The Hakata Oshima Bridge is not a single bridge but actually 2 bridges in one. There is the Hakata side and the Oshima side. The Hakata side is a traditional girder bridge that spans Hakatajima to Michikashima. From Michikashima, you are on the Oshima Bridge which is a suspension bridge. You can even make a short stop on Michikashima, but the views are not spectacular, if there are any views there at all.
The approach from Hakatajima to the Hakata Bridge is pretty standard. Thankfully they have a special walking/cycling path which is a lot easier than the scooter path. The scooter path is more direct but if you are on a bicycle, it isn’t easy to climb so quickly. The path is a little winding but there are nice views of the S C Park below.
Once you get to the Hakata Oshima Bridge deck you are met with some nice views. Originally I wanted to check out a lookout just beyond the bridge, to the south, but I was very thankful that I gave up on that idea. Once I saw the hill to go up to the lookout from Hakata Oshima Bridge, and a group of about 7 cyclists trying to go up, I was really happy I didn’t go. In hindsight, I was even happier after the hills of Oshima, but that is a story for another day.
Michikashima is a nice little island between Oshima and Hakatajima. It is a good place to have a quiet picnic by yourself or with friends but there really isn’t much to see or do there. I barely took a look on the island itself and just went partway down the hill. The hill is a little steep but I really wanted to see what it was about. The small landing that I did stop at was not very interesting and I didn’t feel like going to the base of the island. Maybe in the future if I have more energy I will go and check out the entire island.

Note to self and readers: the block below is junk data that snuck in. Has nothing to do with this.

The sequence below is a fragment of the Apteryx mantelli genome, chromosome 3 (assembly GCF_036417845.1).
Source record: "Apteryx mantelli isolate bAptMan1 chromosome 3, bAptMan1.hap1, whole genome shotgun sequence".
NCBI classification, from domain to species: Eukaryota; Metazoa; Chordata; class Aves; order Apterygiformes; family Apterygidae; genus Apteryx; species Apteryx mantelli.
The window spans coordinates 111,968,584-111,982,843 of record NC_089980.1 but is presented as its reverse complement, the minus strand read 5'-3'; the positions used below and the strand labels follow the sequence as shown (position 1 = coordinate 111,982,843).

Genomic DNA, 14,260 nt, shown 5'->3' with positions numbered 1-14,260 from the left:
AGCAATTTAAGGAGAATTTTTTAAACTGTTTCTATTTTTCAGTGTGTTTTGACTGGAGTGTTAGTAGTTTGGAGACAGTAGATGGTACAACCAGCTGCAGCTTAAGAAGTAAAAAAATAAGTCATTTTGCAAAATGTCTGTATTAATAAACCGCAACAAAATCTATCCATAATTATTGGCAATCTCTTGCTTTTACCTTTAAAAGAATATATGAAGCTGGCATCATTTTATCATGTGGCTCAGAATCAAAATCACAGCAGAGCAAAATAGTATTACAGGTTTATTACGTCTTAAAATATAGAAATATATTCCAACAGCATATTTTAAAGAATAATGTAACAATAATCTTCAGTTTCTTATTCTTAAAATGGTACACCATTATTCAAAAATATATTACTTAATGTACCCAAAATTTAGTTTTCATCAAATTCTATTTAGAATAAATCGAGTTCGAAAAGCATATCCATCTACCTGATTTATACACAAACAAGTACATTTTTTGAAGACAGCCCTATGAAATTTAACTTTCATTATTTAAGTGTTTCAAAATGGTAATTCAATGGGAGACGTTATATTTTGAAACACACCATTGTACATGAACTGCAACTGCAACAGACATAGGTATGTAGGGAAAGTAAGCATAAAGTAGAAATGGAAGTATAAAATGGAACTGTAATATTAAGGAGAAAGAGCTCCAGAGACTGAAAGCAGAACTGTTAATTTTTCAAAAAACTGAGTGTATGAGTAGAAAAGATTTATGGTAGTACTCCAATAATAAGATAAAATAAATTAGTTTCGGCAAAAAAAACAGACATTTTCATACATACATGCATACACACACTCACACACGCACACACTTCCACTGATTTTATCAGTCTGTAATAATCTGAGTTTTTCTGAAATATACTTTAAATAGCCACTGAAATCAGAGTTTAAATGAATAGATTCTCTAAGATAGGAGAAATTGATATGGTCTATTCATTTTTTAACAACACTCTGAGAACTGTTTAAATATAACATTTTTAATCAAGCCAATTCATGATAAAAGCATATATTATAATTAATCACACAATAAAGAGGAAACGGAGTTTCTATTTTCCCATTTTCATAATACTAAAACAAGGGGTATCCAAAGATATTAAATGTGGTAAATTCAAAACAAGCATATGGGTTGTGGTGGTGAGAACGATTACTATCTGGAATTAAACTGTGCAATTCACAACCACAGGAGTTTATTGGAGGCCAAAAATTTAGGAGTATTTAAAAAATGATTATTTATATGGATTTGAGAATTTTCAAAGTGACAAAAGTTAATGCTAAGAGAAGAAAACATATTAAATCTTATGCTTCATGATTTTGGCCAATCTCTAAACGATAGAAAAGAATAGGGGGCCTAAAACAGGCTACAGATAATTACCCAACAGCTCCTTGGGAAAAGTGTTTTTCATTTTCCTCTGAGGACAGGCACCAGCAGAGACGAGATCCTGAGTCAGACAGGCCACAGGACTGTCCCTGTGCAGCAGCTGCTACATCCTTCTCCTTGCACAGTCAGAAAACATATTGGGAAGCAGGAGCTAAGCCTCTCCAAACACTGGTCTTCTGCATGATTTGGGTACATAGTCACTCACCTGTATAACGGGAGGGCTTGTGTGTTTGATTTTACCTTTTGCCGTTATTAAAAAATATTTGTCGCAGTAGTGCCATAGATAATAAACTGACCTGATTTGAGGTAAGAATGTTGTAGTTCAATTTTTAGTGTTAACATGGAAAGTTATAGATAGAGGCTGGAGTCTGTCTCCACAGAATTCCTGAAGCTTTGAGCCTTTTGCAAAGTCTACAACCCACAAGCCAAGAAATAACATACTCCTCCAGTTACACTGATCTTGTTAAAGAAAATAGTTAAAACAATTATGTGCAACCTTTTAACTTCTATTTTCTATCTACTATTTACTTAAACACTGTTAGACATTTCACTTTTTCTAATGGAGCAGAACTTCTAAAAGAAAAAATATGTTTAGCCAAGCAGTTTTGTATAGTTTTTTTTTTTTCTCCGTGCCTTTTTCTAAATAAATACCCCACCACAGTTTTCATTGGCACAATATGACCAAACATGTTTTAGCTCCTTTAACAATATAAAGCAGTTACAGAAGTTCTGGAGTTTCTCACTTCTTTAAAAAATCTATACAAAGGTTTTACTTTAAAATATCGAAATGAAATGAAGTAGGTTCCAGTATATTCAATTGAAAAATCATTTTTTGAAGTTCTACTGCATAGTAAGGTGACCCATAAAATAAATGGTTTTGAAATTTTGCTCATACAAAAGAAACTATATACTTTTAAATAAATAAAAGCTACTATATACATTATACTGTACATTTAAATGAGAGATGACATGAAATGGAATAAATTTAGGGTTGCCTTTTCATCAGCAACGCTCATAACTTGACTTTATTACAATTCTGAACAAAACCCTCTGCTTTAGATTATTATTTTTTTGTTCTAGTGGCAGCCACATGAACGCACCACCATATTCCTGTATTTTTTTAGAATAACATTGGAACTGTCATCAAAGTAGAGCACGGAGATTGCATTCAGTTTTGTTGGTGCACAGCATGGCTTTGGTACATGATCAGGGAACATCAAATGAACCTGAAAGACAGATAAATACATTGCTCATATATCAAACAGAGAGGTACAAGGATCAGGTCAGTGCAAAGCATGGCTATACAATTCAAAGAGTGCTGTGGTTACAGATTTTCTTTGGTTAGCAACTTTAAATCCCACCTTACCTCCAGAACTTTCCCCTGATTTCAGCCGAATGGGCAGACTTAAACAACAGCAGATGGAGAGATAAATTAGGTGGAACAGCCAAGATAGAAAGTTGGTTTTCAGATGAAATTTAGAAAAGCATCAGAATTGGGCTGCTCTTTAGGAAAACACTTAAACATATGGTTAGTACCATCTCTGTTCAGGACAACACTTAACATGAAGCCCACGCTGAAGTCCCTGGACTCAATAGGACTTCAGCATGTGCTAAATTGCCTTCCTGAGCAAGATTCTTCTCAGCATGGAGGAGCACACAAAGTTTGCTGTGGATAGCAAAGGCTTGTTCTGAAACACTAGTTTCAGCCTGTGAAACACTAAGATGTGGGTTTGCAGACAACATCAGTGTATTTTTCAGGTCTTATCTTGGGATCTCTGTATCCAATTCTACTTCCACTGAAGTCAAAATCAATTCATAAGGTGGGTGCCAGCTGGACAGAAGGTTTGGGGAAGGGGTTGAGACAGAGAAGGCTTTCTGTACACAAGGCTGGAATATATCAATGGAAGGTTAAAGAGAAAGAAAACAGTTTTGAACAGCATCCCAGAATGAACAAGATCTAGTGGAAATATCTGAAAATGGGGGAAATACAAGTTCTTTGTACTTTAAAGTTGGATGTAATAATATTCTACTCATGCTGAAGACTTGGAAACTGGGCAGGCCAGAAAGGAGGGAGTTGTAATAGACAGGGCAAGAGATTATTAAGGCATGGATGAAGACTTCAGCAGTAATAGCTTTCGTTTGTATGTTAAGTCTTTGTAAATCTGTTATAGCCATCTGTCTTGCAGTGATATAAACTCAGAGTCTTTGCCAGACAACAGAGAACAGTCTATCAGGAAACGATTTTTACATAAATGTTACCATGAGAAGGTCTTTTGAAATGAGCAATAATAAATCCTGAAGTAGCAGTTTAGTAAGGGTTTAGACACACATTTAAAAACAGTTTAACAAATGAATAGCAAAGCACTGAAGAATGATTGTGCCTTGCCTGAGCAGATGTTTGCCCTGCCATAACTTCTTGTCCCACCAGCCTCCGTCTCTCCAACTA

The Oshima Bridge was pretty standard. There really isn’t anything serious to talk about, other than the fact that the straight below has some very fast currents. The Seto Inland Sea has some of the fastest changes in current in the world, as you can see in my past post about Naruto. I didn’t see the currents changing as the timing wasn’t right, but I wouldn’t mind seeing it in the future if I get the chance.
The approach on the Oshima side is very familiar if you are coming from Onomichi. The main difference is the fact that you feel as if you will be entering a tunnel before heading to the island coast. This is not true as you turn off the highway right before the tunnel and you take the regular downhill section. The downhill on this side is a little faster and longer than the others and there are a lot of signs telling you to slow down. I obliged, but didn’t feel I was going that much faster than in other approaches to the other bridges. I guess this is because more people crash on this side of the bridge. Thankfully the approach is for cyclists and walkers only so you don’t have to worry about scooters. They have their own road.
The Hakata Oshima Bridge is pretty typical. If you are coming from Imabari, I’m sure it would be a better experience; the area is becoming more and more rural with fewer buildings along the way. Coming from Imabari, the number of cars would be decreasing as well. Coming from Onomichi, things are the opposite. I noticed that there were more and more cars coming by and things were starting to look more and more urban. I was also tired from the long trip so far as well as getting a little sad that my adventure was coming to an end soon. The Hakata Oshima Bridge is still lovely but I do wish I had a better mindset as I was feeling a little sad that things were coming to a close very soon.